- Proposed legislation aims to replace the Massachusetts' bottle redemption system, under which consumers currently get a nickel deposit back on soda and beer containers returned to stores or redemption centers. The new legislation would eliminate this system, and instead charge distributors and wholesalers a three-year, 1-cent per container fee to support municipalities in implementing single-stream recycling and other waste reduction measures.
- The proposed fee would expire once about $114 million has been generated for recycling programs, which opponents of this alternative plan say would not come close to paying for proposed recycling initiatives.
- Initially residents were presented with a proposal to support an expanded deposit program, which had voters' support, but after an advertising campaign by the soft drink industry and supermarket chains who opposed the idea, voters rejected it by a 73% to 27% margin. The statewide redemption rate was 59% in 2015, down from nearly 68% in 2011, as reported in the Boston Herald.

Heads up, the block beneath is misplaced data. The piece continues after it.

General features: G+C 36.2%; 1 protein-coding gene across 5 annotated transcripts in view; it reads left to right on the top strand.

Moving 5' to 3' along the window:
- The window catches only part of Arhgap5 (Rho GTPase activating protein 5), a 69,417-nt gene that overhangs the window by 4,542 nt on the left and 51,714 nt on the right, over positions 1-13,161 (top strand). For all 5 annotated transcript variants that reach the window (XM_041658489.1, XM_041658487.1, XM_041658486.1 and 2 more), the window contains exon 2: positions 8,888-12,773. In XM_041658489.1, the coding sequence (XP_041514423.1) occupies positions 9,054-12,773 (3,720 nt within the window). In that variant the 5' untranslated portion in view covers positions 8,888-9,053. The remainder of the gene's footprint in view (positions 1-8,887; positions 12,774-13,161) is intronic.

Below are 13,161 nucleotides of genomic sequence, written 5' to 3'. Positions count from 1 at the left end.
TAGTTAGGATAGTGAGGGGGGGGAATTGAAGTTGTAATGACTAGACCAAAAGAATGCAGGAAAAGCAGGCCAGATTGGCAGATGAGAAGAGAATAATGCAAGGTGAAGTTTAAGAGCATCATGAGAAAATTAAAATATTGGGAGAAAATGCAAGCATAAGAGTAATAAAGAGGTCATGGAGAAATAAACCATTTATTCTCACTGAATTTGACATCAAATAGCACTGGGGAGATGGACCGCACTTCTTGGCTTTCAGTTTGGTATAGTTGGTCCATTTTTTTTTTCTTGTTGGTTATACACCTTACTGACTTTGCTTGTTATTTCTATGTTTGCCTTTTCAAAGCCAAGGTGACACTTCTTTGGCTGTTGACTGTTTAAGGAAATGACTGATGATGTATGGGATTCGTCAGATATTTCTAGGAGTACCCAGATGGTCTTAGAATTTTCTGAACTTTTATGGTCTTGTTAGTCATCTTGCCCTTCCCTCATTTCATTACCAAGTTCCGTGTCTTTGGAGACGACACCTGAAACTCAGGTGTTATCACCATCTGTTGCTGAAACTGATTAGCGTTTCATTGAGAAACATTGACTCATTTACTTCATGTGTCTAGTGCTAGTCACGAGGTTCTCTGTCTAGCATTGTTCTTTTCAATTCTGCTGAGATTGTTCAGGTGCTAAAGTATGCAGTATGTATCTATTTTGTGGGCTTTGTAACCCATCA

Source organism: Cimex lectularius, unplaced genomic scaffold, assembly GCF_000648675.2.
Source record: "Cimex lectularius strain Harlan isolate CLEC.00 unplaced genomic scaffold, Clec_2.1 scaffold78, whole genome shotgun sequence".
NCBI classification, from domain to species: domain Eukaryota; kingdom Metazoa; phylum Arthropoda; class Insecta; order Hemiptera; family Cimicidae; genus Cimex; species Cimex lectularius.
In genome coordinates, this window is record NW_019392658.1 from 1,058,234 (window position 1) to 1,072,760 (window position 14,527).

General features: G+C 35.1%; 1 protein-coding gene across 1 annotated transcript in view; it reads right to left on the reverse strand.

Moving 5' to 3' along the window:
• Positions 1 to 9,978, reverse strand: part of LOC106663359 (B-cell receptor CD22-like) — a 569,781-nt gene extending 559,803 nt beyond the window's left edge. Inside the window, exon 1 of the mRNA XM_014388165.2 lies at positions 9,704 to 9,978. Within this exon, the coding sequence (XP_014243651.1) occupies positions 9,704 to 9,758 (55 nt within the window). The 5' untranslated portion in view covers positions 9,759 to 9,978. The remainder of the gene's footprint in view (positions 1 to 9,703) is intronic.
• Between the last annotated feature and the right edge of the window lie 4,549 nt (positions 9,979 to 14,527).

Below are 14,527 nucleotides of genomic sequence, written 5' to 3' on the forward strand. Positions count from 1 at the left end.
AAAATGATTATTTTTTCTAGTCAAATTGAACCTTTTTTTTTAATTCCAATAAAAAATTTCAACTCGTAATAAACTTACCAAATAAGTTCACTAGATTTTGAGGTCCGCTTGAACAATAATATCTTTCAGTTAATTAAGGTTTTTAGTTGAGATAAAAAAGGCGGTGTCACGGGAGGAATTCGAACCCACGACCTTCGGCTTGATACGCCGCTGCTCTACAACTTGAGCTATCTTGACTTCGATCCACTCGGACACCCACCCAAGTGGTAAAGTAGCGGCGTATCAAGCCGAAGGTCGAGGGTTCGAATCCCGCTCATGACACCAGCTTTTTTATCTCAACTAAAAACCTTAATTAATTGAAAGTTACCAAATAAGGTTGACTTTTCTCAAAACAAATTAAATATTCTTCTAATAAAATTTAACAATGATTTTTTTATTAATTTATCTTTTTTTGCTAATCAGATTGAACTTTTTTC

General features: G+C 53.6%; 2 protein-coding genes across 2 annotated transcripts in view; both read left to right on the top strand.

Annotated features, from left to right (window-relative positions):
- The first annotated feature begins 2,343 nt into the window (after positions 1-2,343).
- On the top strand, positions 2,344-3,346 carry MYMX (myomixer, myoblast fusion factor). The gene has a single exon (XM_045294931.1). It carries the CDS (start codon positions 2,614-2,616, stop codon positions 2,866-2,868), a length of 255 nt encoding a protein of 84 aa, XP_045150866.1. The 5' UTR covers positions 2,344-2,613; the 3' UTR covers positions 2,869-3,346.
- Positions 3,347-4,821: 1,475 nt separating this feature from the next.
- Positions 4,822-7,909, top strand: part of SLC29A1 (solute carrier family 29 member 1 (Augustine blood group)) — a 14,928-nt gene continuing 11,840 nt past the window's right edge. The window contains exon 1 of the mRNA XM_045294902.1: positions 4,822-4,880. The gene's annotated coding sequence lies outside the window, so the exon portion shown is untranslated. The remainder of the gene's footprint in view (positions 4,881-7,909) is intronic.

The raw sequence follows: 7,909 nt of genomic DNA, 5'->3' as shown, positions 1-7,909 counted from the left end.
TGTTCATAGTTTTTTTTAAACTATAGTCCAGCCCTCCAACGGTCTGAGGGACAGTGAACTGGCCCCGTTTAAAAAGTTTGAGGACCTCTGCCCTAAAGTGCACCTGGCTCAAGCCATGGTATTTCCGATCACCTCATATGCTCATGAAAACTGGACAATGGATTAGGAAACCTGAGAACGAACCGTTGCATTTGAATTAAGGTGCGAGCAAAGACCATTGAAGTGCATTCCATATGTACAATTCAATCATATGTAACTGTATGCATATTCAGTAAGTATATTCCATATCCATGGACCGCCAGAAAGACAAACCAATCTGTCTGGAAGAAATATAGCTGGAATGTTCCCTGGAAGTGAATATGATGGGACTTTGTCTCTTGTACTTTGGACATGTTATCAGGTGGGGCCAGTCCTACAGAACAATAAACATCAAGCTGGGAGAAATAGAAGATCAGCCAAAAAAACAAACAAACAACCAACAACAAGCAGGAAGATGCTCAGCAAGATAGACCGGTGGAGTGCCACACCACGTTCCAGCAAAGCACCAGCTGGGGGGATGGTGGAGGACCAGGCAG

Environmentalists argue that replacing the deposit program with a fee to wholesalers and distributors is a bad idea, claiming the current system is working to divert from landfill and reduce littering. They charge that the new plan is a "thinly veiled attempt" to relieve businesses from their responsibilities to recover the containers while taxing the environment.
But the beverage and food industry groups say the change makes sense; it would mean the industry and retailers would no longer have to process empty returns and file paperwork with the state, and they argue it would be easier on consumers.
"People like recycling at home. They like having that convenience," said Nicole Giambusso, a spokeswoman for the Massachusetts Beverage Association, to the Boston Herald.
Other proponents say Delaware received good results by replacing the refundable deposit system with a temporary beverage container tax to fund recycling, and that a redemption program is no longer necessary due to curbside recycling’s success.
That argument did not sell Janet Domenitz, executive director of the Massachusetts Public Interest Research Group.
"What we have now is half a loaf and it's absolutely better than none," she said to the Boston Herald. "Anyone trying to take away half a loaf does not have the public interest ... or the environment in mind."
Domenitz wants to dismiss the refundable deposits model in six years only if at that time there is solid proof that this method is at least as effective as the bottle bill.